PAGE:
Lecky prices set to fall after ruling
Some rare good news for consumers today. The ESB could reduce electricity prices by as much as 10 per cent within weeks following a decision of the energy sector regulator to open up fully the domestic electricity market early next month.
The announcement yesterday by the Commission for Energy Regulation will allow the ESB to match or even undercut its competitors from April 4th.
The deregulation decision means the company will also no longer need the approval of the commission if it wants to increase or reduce prices.
The power struggle (ha!) between the ESB, Bord Gáis Energy and Airtricity is also set to intensify on a different front as the ESB is to become a dual fuel supplier by entering the domestic gas market.
The ESB has seen its share of the domestic electricity market shrink to less than 60 per cent in just two years as both Bord Gáis Energy and Airtricity undercut it by as much as 14 per cent. Last year the ESB promised to match its rivals’ prices when it was allowed to do so by the regulator.
If it fulfils its promise and goes a step further by undercutting them in an attempt to win back some of the one million customers it has lost, consumers could see their bills fall significantly. A price war might go some way to offsetting widely anticipated energy price increases coming down the tracks as a result of volatility on international markets.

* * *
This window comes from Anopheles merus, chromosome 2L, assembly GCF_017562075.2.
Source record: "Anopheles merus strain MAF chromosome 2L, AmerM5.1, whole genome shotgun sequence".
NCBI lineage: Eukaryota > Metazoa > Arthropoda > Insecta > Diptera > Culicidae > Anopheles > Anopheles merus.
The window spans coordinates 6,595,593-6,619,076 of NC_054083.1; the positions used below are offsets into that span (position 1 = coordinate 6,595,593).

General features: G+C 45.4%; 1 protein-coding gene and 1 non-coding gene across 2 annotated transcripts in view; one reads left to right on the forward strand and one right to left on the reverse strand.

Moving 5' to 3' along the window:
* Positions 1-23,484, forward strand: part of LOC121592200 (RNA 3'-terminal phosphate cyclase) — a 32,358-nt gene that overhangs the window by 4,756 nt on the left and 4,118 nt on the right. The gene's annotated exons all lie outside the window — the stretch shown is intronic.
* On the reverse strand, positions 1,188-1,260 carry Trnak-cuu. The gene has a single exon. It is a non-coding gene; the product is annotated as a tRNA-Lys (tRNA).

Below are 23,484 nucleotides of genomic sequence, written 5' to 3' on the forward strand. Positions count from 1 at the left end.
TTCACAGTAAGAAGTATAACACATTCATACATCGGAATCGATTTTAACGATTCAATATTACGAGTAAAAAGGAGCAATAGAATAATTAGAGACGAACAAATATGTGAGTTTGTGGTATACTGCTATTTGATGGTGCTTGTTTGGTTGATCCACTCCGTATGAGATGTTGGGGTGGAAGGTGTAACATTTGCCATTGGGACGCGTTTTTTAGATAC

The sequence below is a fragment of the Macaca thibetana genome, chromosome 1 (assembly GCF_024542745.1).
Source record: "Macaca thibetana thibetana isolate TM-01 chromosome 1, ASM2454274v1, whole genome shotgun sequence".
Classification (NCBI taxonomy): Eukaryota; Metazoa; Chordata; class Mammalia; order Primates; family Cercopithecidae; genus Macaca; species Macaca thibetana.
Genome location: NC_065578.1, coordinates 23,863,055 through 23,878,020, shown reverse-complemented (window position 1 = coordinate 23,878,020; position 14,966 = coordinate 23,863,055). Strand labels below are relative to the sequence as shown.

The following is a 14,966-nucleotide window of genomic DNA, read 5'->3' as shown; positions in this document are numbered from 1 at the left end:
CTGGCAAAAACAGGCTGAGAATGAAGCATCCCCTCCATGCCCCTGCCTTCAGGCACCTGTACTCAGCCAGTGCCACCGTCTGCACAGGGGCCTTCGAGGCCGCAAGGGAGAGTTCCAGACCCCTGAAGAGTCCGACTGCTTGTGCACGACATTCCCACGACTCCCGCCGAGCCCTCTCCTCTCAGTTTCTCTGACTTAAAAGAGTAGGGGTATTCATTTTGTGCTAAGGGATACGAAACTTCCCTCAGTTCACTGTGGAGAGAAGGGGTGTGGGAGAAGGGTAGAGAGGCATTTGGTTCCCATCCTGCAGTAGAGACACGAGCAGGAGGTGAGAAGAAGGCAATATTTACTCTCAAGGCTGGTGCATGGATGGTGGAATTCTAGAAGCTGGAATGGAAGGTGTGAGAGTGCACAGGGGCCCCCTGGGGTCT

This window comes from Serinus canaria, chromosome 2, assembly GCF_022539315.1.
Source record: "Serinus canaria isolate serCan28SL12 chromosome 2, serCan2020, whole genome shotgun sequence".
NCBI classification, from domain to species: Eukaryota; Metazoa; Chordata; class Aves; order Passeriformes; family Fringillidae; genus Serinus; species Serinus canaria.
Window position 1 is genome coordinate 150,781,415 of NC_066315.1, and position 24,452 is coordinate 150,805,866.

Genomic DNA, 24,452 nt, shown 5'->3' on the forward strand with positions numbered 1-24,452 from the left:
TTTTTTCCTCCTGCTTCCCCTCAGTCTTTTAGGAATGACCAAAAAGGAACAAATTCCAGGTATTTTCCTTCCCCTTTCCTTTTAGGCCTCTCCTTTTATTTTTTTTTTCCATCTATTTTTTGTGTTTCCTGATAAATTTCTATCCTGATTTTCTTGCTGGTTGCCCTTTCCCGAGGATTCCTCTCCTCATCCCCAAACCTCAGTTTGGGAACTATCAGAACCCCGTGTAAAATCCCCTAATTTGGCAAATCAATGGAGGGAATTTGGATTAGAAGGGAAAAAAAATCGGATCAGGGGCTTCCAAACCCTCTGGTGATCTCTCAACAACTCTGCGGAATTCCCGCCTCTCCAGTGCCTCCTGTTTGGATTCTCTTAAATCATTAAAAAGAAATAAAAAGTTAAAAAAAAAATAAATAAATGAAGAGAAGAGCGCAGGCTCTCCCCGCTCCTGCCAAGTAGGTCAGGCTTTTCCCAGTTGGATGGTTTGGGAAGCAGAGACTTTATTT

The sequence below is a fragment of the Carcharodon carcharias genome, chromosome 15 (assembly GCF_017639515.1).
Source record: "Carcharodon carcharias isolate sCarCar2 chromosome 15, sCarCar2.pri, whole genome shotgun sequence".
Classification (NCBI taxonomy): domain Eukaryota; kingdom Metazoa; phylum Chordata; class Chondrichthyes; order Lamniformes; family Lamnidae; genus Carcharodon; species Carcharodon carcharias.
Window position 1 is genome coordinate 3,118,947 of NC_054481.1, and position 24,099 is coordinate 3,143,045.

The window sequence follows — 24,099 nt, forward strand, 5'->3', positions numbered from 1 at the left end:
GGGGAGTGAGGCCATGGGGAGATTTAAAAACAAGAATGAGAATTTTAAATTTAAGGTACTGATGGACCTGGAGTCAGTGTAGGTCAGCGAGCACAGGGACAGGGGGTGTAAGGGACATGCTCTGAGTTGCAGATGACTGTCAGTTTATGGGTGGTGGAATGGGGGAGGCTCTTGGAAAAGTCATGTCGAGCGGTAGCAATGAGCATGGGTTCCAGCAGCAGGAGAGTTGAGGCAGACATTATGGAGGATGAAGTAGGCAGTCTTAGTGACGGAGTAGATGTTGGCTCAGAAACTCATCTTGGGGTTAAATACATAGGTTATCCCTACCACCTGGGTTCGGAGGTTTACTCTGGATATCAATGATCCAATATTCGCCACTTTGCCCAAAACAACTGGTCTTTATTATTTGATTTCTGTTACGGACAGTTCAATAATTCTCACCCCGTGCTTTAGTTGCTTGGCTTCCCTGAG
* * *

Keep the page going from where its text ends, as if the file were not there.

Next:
When Bord Gáis Energy entered the domestic market in 2009 it promised to undercut the ESB’s domestic energy prices for the first three years of operation.
It said it would charge customers who switched from the ESB at least 10 per cent less in the first year and at least 5 per cent in years two and three.
Last year, it rowed back on that promise and instead offered a 10 per cent discount in year two and no commitment on discounts for the third and subsequent years. At the time, it blamed the commission for moving too quickly to deregulate the energy market.
People who switched to Airtricity, meanwhile, were given the carrot of savings of up to 13 per cent.
“Deregulation of prices will help provide further choice and competitive prices in the long run,” commission chairman Michael Tutty said yesterday.
The commission’s announcement was welcomed by both the company and consumer groups. ESB chief executive Padraig McManus described it as a “significant milestone” that would enable the company to “actively compete in the residential market”.
The Consumer Association of Ireland’s chief executive Dermott Jewell said it was a good day for consumers. “We have waited a long time for this to happen, and for much of that time the ESB was saying that if the regulator removed its shackles it would be able to aggressively compete on price.”
As part of the deregulation process the ESB is undergoing a substantial rebranding, and from next month its supply business will be known as Electric Ireland.